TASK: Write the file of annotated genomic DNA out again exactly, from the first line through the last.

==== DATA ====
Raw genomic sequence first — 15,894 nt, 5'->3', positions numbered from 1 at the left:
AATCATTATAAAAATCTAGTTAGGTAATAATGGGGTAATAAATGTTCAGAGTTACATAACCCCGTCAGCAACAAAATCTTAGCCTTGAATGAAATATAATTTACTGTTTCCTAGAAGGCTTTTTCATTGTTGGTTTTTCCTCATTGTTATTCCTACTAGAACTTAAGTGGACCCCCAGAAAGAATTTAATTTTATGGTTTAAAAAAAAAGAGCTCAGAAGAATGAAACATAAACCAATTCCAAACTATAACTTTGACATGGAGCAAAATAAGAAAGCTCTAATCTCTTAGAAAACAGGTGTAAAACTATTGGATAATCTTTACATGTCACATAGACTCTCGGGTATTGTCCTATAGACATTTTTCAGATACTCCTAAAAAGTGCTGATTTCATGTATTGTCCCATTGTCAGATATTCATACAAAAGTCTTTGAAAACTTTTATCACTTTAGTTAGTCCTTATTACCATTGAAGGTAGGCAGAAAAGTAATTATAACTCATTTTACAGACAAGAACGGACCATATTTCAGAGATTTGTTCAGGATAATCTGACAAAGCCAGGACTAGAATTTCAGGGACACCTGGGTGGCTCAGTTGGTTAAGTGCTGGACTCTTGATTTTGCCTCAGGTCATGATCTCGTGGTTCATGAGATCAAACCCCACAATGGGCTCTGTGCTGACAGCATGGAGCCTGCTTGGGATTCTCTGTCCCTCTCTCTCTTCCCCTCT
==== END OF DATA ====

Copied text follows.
Raw genomic sequence first — 15,894 nt, 5'->3', positions numbered from 1 at the left:
AATCATTATAAAAATCTAGTTAGGTAATAATGGGGTAATAAATGTTCAGAGTTACATAACCCCGTCAGCAACAAAATCTTAGCCTTGAATGAAATATAATTTACTGTTTCCTAGAAGGCTTTTTCATTGTTGGTTTTTCCTCATTGTTATTCCTACTAGAACTTAAGTGGACCCCCAGAAAGAATTTAATTTTATGGTTTAAAAAAAAAGAGCTCAGAAGAATGAAACATAAACCAATTCCAAACTATAACTTTGACATGGAGCAAAATAAGAAAGCTCTAATCTCTTAGAAAACAGGTGTAAAACTATTGGATAATCTTTACATGTCACATAGACTCTCGGGTATTGTCCTATAGACATTTTTCAGATACTCCTAAAAAGTGCTGATTTCATGTATTGTCCCATTGTCAGATATTCATACAAAAGTCTTTGAAAACTTTTATCACTTTAGTTAGTCCTTATTACCATTGAAGGTAGGCAGAAAAGTAATTATAACTCATTTTACAGACAAGAACGGACCATATTTCAGAGATTTGTTCAGGATAATCTGACAAAGCCAGGACTAGAATTTCAGGGACACCTGGGTGGCTCAGTTGGTTAAGTGCTGGACTCTTGATTTTGCCTCAGGTCATGATCTCGTGGTTCATGAGATCAAACCCCACAATGGGCTCTGTGCTGACAGCATGGAGCCTGCTTGGGATTCTCTGTCCCTCTCTCTCTTCCCCTCT